BY SOPHIE VAN WAARDENBERG
University of Auckland, '18
2016 Adroit Prize for Prose: Honorable Mention
I spent most of my time in bed, because no one told me otherwise. It was nice there, although the sheets were not fresh, and in places there were nutella marks and pen marks. I thought that I should probably be ashamed but there just wasn’t time. I was busy being other things. I am not sure why this was considered healthy. Maybe nobody really knew what was to be expected, so they hoped for the best.
The thing is, like, when you watch films, there’s the bit where everyone bursts open, and usually it’s when the person finally dies, it’s like an eruption, right, and then the days after that, they’re just cleaning up, sweeping ash, nailing up the crockery cupboards that collapsed, buying new curtains. Everyone holds hands in a circle around a fire, and heals, or something. But it hadn’t happened. We were all still unerupted, and hot inside, and not good at showing it.
The wasps flocked to me. I’d like to think it was a personal choice thing, but it was probably just because my window was the one above the flowers, and it was open, and I was still most of the time and unlikely to hurt them. Sometimes they got caught in the netted curtains. Their wings slapped against the folds and I would have to shake them out just so they’d be a little quieter.
My grandmother bought a book for me. It was full of Christian teenagers talking about how when there was a tragic death in the family they were pulled closer to God, as if I could believe all that when there were so many flies.
At the funeral, the pastor talked about Job. He said my father was Job, tending the grain or the corn or whatever Job tended, and bad things kept on happening to Job, which is to say, bad things kept on happening to my father, but he kept going!
My grandmother nodded but in reality it was not a good speech. My father had not been happy about dying, and he had gone first.
The story is that God let Satan do whatever he wanted to ruin Job’s life, except he couldn’t actually kill him, so he killed his servants and his sheep and his sons and daughters. And Job praised God.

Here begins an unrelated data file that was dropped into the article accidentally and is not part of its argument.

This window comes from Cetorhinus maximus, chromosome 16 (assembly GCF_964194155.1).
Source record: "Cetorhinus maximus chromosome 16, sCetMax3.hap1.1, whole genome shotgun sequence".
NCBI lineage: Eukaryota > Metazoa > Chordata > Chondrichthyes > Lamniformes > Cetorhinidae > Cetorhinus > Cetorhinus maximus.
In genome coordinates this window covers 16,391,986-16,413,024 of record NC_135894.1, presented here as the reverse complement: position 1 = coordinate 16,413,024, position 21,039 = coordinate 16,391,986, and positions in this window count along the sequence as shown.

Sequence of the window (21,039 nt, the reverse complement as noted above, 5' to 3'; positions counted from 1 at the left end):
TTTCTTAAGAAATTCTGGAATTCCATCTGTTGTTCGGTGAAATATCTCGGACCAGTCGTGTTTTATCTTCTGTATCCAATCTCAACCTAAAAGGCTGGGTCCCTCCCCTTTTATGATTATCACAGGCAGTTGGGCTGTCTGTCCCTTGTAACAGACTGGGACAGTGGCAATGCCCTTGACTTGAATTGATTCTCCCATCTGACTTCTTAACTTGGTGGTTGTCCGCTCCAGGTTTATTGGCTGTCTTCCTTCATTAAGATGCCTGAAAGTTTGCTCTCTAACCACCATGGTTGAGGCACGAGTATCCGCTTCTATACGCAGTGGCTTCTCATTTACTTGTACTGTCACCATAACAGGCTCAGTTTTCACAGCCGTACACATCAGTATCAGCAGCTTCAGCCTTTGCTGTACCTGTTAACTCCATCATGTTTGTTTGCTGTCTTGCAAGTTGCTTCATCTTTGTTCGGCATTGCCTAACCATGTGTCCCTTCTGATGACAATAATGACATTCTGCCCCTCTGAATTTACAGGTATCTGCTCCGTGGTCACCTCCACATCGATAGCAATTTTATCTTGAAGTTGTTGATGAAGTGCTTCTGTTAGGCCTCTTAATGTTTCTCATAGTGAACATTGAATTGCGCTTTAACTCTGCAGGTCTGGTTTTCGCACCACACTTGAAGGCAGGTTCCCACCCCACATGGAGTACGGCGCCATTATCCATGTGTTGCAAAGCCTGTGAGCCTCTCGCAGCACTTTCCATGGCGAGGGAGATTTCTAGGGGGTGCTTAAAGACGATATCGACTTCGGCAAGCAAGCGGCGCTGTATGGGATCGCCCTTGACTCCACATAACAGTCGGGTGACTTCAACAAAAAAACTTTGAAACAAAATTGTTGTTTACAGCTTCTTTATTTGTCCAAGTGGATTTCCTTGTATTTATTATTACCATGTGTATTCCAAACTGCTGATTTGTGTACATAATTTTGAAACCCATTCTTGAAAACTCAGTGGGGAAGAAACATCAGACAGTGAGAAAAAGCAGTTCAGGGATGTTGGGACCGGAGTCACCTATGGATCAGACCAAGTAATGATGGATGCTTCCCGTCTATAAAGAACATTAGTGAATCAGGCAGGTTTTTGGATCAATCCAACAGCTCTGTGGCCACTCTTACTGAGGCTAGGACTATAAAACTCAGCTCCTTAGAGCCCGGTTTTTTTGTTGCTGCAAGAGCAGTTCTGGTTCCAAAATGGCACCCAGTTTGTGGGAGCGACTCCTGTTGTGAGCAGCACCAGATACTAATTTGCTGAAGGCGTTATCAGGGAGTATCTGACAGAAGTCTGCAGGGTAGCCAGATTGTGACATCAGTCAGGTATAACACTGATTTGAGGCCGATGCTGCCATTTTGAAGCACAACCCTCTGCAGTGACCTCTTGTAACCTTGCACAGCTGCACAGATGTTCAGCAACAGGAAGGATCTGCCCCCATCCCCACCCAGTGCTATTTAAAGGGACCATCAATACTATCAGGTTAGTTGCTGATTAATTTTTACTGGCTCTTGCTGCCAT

The church smelled like tissues that were marketed as having a lavender scent but had stopped breathing years ago.
I watched YouTube videos. I watched one where a woman blows a colony of tiny soap bubbles into a bigger soap bubble, and I watched one where animals in the wild get shown a mirror and try to attack themselves. And then I watched videos of people filming their days, scooping out melons and putting on makeup, and I decided that that would be a pretty good life, if you could do it well.
The spoons were in the spice drawer when I made breakfast for the first time since. It wasn’t surprising. All the cereal boxes had been left open, and the milk was old. I couldn’t see any way of getting new milk. It wasn’t as if any of us were going to sort it out. Mum asked for our laundry but never put the machine on. The swimming pool got greener.
I woke up mid-afternoon because the front door was knocking. It was someone’s mother from school, dressed in exercise gear, with a chilly bin.
There were songs that came up on shuffle that I always had to skip. Divine communication that I wanted to avoid. Songs they played at the funeral; terrible songs only fit for funerals.
“He wanted us to sell the viola”, Mum said on a speaking day. “He said we’d get a lot of money for it, but I don’t really want to.”
I nodded at her.
This is what my life became. I thought it was just a pocket of time. It was November when he died, and by the end of the year, I thought we’d have sealed this grief up and moved on. I think really it just made us a bit heavier and slower.
In January, Mum took me to Sydney. I had spent months eating cereal in bed and I think she wanted to walk it off me, clear me of grief habits and buy me a new dress. When we went to Manly, she took pictures of me swimming in a tiny clear cove and showed them to me. I stood in my towel and cried.
Autumn was violent. Hail popped like corn and melted like butter all over our doormats. The neighbours came around to ask us about the tree on the border of our sections. Would we pay half to have it cut down? We didn’t want to argue, but we didn’t want to see through to their side of the world, either, so we said we’d think about it.
I was given a budget to redecorate my room. I was told that if I could plan it properly, I could do whatever I liked. Maybe they thought the paint fumes would knock me back into place, or that the act of rolling blue onto every vertical surface would be therapeutic, but I played along and made my home an ocean.
But there were no beautiful curtains on sale. I’m sure if we had tried harder there would have been; we had looked in Spotlight and the Warehouse and picked the least offensive shade of pale. My grandmother made sure to tell me that I got the curtains right, even though I got the paint wrong.
We had to deal with his shirts. We sorted them into piles: patterns my mother liked, patterns she hated, patterns you could buy on any tropical island. And after that we didn’t know what to do with them.
I was baptised in the winter. “God found me,” I told everyone, “even when I didn’t want him to. Even when I didn’t think he could.” I told everyone my life was difficult and God made it easy, or worthwhile.
Maybe I really did believe what I was saying. Maybe it was just that the water was warm.
Sophie van Waardenberg is in her second year of a Bachelor of Arts at the University of Auckland, New Zealand, studying English and history. Her poetry and prose has appeared in publications including Starling, Takahe, Ika, and Signals, and been recognised by the Sunday Star Times Short Story Awards, the New Zealand Poetry Society International Competition, and the Foyle Young Poets of the Year Awards. She can be found at poetrythief.wordpress.com. Much to the displeasure of surrounding ears, she loves to sing.